The opinions expressed herein are those of the author, and not necessarily those of The New Agenda.
According to the Defense Sexual Trauma Response Oversight and Good Governance (STRONG)Act, posted on the Military Rape Crisis Center web site, privileged communication between sexual assault victims and the onsite military victim advocates is not effective in protecting the rights of the victims:
Currently the conversations between victims and Victim Advocates can be subpoenaed in court. This puts a victim at great risk of having something they told their Victim Advocate in confidence used against them in court, in support of the defendant or a defense witness. This creates a chilling effect on victims, making them afraid to come forward and speak to Victim Advocates because of the risk of that information being forced to be made public, and potentially, used against them. This is especially harmful in the military, where soldiers work together, live together, and are in a very close-knit community, and where information about fellow soldiers spreads rapidly. Enacting privileged communication between victims and Victim Advocates is critical to ensuring that victims come forward and get the services they need, and guarantees that those attempts have confidential protection.
It is in light of this pertinent information that 17 female military veterans filed a class-action lawsuit against the Pentagon and their superiors for ignoring their allegations of sexual assault by men with whom they. In many cases, the women were threatened with verbal abuse and/or involuntary discharge from service if they made they reported the assaults.
One woman was raped by two men in her unit who videotaped the assault and distributed it to colleagues. When she lodged a complaint, her commander told her that she didn’t act as if she was raped and refused to file charges against her rapists.
Another one was raped by a fellow sergeant who took photos of the rape and posted them on line at HotMilitaryGirls.com. She also filed charges, which were ignored because there was a lack of evidence.
But according to the Pentagon’s Sexual Assault Prevention and Response Office, “Sexual assault has no place in our armed forces and that’s why the department is committed to programs that focus on preventing the crime from ever occurring and programs that support the victims of sexual assault” (2011, Meg Alexander).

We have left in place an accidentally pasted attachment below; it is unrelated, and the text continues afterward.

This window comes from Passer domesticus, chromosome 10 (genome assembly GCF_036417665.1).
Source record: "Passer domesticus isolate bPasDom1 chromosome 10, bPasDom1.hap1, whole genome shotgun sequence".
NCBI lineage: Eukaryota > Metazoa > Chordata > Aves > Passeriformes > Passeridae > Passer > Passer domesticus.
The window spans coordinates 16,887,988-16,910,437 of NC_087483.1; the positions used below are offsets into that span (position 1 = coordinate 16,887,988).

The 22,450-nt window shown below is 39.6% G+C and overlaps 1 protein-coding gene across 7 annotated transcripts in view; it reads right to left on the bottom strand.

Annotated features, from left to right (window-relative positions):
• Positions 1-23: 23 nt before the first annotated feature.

Panayiota Bertzikis, who was raped in 2006 and is now director of the Military Crisis Center, reveals that “The problem of rape in the military is not only service members getting raped, but it’s the entire way that the military as a whole is dealing with it.” And the military deals with it by not dealing with it. After Bertzikis filed her complaint, her rape was never investigated, and she was forced to continue living and sleeping in the same building and floor with her assailant. On top of being raped, having her rape silenced and swept under the military rug, and forced to face her rapist daily, she was also inundated with others calling her a whore and a liar.
According to the Service Women’s Action Network, (who also have a petition you can sign to help end sexual assaults in the military), said that “the Defense Department’s own statistics show that fewer than one in five of these cases are even referred for court martial…unit commanders are the judge and the jury in these types of cases. Too often…perpetrators are given non-judicial punishments” (Anuradha Bhagwati).
The lawsuit filed against the Pentagon is long over due, and a critical and effective way to hold the US Military accountable for tolerating sexual assaults against its female soldiers. It is the only way, it seems, to redress the way military commanders are dealing with rape allegations. By not dealing with the complaints of sexual assault lodged against the men in the military, the rape victims and their rapists are sent the same message: women don’t matter; their bodies are free for the taking, their service to our country is irrelevant, and their voices can easily be silenced. But this is no longer the case. And it’s about time.